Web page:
Bacharach, Germany: Day 6 and 7

I find that often the hardest places to get to, offer the most rewards.  Bacharach certainly proved this to be true.  After catching a train from Amsterdam to Köln we hopped on a smaller regional train to take us to Bacharach.  It took us about 6 hours to reach a place that looked so close on the map.

Bacharach is a beautiful old town nestled between the Rhine River and the hills.  It is located in the Middle Rhine area which is a UNESCO World Heritage Site.

View from Burg Stahleck.

I had booked us into a room at the youth hostel which was located in a castle called Burg Stahleck.  We paid 110 euro for two nights and this included a breakfast.

The castle hosts groups of children and youth and offers them an opportunity to explore the area and a medieval castle.   The excitement and enthusiasm of the children was a bonus.  I thought about how excited I would have been, at that age, if I was able to spend a few days with a bunch of my friends at a castle.   (I was pretty excited at the age I am now!)  Our room was not fancy and the washroom was up the stairs and across the hall, but it had a great view and was quiet and peaceful.  The hostel sold nice wine which was served in a clay vessel that you paid for and kept.  I thought it was a nice souvenir.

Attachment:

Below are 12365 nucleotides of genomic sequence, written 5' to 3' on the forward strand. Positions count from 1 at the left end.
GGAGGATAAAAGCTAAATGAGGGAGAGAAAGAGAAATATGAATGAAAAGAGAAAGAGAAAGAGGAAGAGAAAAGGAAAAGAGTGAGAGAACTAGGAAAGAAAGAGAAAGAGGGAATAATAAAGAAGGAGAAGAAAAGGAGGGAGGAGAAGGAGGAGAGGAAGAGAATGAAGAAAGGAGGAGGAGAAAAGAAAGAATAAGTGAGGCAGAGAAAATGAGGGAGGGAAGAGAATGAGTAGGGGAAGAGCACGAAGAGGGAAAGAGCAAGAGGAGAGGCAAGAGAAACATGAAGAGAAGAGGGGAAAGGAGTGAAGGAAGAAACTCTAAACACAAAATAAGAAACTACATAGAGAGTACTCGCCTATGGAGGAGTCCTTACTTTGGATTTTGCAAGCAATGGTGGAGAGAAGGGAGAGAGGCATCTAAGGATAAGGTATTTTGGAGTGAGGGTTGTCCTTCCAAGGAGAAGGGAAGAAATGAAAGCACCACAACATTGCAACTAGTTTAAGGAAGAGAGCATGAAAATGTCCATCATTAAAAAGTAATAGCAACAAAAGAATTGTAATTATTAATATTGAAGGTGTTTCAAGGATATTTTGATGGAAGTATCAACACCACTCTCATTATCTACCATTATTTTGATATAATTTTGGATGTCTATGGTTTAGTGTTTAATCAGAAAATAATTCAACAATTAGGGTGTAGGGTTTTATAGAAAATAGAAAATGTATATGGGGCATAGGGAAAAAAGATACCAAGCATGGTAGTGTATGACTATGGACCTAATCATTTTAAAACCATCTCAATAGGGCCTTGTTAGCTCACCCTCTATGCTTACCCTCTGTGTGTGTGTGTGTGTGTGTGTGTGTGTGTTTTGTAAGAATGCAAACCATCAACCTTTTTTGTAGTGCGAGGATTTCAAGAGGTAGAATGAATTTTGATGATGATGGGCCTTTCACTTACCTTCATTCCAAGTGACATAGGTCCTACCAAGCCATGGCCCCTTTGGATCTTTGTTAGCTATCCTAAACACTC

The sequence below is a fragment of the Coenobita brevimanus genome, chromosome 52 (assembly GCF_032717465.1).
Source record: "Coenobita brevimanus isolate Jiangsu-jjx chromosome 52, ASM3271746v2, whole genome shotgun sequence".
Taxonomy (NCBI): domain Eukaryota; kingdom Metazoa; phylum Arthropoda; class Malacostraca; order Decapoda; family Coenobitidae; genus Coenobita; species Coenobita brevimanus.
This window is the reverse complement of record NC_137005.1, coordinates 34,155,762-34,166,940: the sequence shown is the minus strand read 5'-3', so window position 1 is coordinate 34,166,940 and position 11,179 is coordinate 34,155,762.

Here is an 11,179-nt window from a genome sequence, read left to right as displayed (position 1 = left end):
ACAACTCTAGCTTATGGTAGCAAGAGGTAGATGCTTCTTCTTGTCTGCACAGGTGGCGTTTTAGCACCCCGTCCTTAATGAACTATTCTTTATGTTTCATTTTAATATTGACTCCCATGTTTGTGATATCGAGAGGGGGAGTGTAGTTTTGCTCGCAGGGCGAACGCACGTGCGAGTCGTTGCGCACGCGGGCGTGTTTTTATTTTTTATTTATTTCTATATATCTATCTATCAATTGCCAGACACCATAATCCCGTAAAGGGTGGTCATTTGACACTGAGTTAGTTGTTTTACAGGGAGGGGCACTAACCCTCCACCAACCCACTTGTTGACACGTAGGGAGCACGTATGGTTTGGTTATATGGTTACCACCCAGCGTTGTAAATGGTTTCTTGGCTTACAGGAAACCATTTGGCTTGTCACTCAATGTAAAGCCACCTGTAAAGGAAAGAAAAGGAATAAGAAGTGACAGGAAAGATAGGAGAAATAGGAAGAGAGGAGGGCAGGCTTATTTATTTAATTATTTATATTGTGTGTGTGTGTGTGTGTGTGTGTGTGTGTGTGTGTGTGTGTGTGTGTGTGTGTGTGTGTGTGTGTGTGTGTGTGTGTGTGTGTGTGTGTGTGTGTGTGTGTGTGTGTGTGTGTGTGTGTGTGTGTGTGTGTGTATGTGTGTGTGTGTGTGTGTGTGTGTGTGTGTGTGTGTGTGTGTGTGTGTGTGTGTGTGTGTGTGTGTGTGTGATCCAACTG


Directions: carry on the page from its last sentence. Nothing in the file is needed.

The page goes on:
Getting to the castle was part of the fun.  From the train we walked down the main street and turned up the hill at the side of St Peter Kirche.   The path to the castle zig zags up the mountain and offers beautiful views of the surroundings.

The path was probably as old as the castle and I imagined people walking up this path centuries before.  Right past the church, on the trail to the castle, are the haunting remains of Wernerkapelle, the Gothic remains left as a tribute to the awful excesses against the Jews.

This area is known for its many castles.  We took a short river cruise, for approximately 25 euro. We saw a lot of castles on the hills on either side of the river, beautiful vineyards and lovely old German towns.

The cruises can be as long or short as you like depending upon how much money you want to spend.  You can hop off the boat and explore a town then catch another boatgoing back.

Two days was not enough time to spend in this area and I was sad to be leaving it so soon.  I would return to this area again and try to give myself enough time to check out some of the many hiking trails in the area.

Brugge, Sept 15 and 16, 2010